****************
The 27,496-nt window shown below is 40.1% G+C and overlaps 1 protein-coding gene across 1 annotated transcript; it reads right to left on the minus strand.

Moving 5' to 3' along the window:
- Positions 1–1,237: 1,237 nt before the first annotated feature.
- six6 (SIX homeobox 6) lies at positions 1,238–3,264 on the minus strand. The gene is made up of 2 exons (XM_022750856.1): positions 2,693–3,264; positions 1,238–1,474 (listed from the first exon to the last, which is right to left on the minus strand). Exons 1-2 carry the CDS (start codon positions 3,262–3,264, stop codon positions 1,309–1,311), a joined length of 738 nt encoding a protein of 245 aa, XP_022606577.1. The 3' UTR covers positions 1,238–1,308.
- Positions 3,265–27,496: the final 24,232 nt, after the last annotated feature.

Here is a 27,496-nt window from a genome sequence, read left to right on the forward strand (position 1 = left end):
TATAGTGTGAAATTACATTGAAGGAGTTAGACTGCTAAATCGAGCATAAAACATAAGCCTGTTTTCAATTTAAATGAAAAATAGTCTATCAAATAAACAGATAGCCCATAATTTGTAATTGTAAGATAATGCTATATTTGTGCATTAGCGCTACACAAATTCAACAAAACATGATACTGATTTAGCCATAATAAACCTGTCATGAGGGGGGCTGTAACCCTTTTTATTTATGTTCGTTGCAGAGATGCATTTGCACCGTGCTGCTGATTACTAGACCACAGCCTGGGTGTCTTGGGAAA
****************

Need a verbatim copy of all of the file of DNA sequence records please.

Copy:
The 27,496-nt window shown below is 40.1% G+C and overlaps 1 protein-coding gene across 1 annotated transcript; it reads right to left on the minus strand.

Moving 5' to 3' along the window:
- Positions 1–1,237: 1,237 nt before the first annotated feature.
- six6 (SIX homeobox 6) lies at positions 1,238–3,264 on the minus strand. The gene is made up of 2 exons (XM_022750856.1): positions 2,693–3,264; positions 1,238–1,474 (listed from the first exon to the last, which is right to left on the minus strand). Exons 1-2 carry the CDS (start codon positions 3,262–3,264, stop codon positions 1,309–1,311), a joined length of 738 nt encoding a protein of 245 aa, XP_022606577.1. The 3' UTR covers positions 1,238–1,308.
- Positions 3,265–27,496: the final 24,232 nt, after the last annotated feature.

Here is a 27,496-nt window from a genome sequence, read left to right on the forward strand (position 1 = left end):
TATAGTGTGAAATTACATTGAAGGAGTTAGACTGCTAAATCGAGCATAAAACATAAGCCTGTTTTCAATTTAAATGAAAAATAGTCTATCAAATAAACAGATAGCCCATAATTTGTAATTGTAAGATAATGCTATATTTGTGCATTAGCGCTACACAAATTCAACAAAACATGATACTGATTTAGCCATAATAAACCTGTCATGAGGGGGGCTGTAACCCTTTTTATTTATGTTCGTTGCAGAGATGCATTTGCACCGTGCTGCTGATTACTAGACCACAGCCTGGGTGTCTTGGGAAA